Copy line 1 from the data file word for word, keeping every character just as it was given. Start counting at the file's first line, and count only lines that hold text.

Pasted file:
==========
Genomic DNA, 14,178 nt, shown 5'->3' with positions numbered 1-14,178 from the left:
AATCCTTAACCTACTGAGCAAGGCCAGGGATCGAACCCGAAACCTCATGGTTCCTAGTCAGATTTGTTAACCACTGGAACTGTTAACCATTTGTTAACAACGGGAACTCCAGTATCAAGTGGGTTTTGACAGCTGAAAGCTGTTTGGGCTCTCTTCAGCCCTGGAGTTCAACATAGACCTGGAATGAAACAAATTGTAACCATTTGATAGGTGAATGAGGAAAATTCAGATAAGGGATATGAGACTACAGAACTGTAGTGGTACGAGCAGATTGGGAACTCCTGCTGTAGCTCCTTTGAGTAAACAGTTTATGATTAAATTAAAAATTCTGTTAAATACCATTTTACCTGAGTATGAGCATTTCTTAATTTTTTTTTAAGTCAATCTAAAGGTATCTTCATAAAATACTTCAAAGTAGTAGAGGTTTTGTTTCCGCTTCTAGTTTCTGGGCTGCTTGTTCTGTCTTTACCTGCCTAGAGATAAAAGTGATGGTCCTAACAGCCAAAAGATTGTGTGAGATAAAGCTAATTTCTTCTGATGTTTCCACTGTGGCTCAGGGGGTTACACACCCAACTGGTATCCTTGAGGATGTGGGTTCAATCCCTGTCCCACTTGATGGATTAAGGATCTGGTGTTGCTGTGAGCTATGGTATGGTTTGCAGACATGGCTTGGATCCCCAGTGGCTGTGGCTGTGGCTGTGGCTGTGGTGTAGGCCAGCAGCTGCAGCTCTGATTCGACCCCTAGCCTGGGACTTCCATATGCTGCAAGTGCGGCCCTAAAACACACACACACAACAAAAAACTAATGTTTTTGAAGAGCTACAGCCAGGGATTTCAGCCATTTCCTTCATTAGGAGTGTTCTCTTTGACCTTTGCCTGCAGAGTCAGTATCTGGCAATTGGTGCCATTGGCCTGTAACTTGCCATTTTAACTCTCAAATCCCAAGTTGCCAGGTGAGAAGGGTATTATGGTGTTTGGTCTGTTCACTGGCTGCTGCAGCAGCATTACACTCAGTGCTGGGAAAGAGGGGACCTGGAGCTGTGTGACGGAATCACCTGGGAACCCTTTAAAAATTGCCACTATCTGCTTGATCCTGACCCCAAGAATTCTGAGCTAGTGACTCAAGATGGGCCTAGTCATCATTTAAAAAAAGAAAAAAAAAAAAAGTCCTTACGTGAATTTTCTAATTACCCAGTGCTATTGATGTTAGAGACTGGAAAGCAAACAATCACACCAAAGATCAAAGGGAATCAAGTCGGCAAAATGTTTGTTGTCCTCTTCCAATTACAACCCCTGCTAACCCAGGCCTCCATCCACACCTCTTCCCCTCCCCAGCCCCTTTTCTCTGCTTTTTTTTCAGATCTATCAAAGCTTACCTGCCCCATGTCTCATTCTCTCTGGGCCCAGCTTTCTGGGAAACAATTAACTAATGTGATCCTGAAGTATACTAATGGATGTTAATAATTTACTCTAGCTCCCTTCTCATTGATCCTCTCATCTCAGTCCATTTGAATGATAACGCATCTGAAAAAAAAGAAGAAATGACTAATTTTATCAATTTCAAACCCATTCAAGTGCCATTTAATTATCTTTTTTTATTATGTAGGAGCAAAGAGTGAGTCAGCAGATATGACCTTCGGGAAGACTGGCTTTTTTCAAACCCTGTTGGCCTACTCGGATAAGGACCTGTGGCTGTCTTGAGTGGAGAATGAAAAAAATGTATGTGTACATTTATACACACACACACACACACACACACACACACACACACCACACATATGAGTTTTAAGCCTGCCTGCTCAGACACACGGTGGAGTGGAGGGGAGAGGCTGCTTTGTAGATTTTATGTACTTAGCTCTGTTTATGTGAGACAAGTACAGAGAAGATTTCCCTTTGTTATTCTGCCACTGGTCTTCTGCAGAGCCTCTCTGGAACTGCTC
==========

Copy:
Genomic DNA, 14,178 nt, shown 5'->3' with positions numbered 1-14,178 from the left: